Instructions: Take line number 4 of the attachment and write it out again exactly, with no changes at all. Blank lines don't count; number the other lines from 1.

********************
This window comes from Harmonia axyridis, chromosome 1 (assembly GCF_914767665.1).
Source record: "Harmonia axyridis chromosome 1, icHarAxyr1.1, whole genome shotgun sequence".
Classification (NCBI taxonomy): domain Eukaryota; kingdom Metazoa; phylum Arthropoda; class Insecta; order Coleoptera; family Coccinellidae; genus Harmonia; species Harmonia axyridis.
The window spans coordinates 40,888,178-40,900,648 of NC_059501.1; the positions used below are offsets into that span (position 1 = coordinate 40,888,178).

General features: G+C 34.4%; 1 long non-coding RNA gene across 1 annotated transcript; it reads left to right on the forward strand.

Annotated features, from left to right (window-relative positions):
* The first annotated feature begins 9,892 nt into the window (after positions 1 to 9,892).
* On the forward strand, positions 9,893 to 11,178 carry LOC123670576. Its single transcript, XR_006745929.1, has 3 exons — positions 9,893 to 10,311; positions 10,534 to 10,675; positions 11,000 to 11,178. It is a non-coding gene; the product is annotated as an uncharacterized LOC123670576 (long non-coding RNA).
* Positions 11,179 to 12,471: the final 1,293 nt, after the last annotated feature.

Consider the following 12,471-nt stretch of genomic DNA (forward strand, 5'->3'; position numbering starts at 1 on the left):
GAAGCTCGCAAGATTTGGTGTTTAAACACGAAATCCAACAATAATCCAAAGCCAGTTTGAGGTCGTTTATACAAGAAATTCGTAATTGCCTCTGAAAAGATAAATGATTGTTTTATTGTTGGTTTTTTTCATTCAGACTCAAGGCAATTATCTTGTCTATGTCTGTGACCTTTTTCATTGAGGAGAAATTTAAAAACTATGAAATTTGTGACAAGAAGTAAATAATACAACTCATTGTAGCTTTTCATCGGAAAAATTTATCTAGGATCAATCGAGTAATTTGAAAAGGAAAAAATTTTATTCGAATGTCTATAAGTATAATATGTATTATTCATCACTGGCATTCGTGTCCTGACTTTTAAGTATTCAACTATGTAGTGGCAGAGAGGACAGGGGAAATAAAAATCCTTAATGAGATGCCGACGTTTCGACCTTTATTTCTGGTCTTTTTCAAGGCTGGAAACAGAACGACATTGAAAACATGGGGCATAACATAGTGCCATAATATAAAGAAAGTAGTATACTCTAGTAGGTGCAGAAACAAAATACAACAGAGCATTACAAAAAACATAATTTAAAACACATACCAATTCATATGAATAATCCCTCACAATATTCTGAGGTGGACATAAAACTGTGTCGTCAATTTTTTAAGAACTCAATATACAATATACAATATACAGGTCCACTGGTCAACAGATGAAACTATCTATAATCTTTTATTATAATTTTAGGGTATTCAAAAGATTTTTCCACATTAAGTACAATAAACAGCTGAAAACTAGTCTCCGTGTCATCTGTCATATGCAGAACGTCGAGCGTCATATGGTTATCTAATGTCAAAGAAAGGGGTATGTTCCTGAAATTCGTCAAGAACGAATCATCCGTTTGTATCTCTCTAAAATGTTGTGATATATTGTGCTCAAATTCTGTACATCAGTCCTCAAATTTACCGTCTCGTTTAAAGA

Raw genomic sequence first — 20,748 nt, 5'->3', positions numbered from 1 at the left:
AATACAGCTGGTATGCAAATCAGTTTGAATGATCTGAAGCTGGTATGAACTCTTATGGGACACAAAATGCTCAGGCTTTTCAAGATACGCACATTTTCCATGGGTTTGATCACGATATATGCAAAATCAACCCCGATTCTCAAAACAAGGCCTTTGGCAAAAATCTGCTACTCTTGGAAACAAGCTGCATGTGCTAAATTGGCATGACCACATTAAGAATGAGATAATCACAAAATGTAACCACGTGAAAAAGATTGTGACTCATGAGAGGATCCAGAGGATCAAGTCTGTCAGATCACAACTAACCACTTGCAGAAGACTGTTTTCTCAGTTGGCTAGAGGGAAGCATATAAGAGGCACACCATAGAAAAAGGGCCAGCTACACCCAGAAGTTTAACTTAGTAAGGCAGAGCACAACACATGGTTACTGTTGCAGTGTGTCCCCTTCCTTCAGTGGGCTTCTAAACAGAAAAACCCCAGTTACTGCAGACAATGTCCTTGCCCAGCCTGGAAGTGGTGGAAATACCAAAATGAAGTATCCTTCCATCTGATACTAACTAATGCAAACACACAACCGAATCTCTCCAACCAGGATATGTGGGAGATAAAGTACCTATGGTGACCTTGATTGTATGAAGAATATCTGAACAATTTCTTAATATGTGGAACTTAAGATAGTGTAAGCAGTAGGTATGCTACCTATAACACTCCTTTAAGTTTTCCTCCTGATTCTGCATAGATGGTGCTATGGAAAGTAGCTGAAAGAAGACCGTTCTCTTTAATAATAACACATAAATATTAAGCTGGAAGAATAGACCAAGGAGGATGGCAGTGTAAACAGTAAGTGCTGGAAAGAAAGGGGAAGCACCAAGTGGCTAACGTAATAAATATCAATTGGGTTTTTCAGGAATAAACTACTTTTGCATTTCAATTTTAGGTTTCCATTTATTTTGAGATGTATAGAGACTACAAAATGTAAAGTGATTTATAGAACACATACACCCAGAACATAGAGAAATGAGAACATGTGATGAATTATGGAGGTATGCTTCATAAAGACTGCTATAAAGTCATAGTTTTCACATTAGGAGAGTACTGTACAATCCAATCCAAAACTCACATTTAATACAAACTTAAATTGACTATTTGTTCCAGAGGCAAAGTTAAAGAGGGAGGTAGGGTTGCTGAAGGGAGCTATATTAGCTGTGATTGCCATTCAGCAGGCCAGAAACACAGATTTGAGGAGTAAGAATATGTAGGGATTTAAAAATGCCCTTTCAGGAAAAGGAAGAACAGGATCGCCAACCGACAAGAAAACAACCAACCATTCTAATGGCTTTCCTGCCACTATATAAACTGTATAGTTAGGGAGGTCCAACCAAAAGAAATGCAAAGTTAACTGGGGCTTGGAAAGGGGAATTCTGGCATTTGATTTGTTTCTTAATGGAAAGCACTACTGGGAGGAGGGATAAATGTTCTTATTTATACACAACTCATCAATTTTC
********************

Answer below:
The window spans coordinates 40,888,178-40,900,648 of NC_059501.1; the positions used below are offsets into that span (position 1 = coordinate 40,888,178).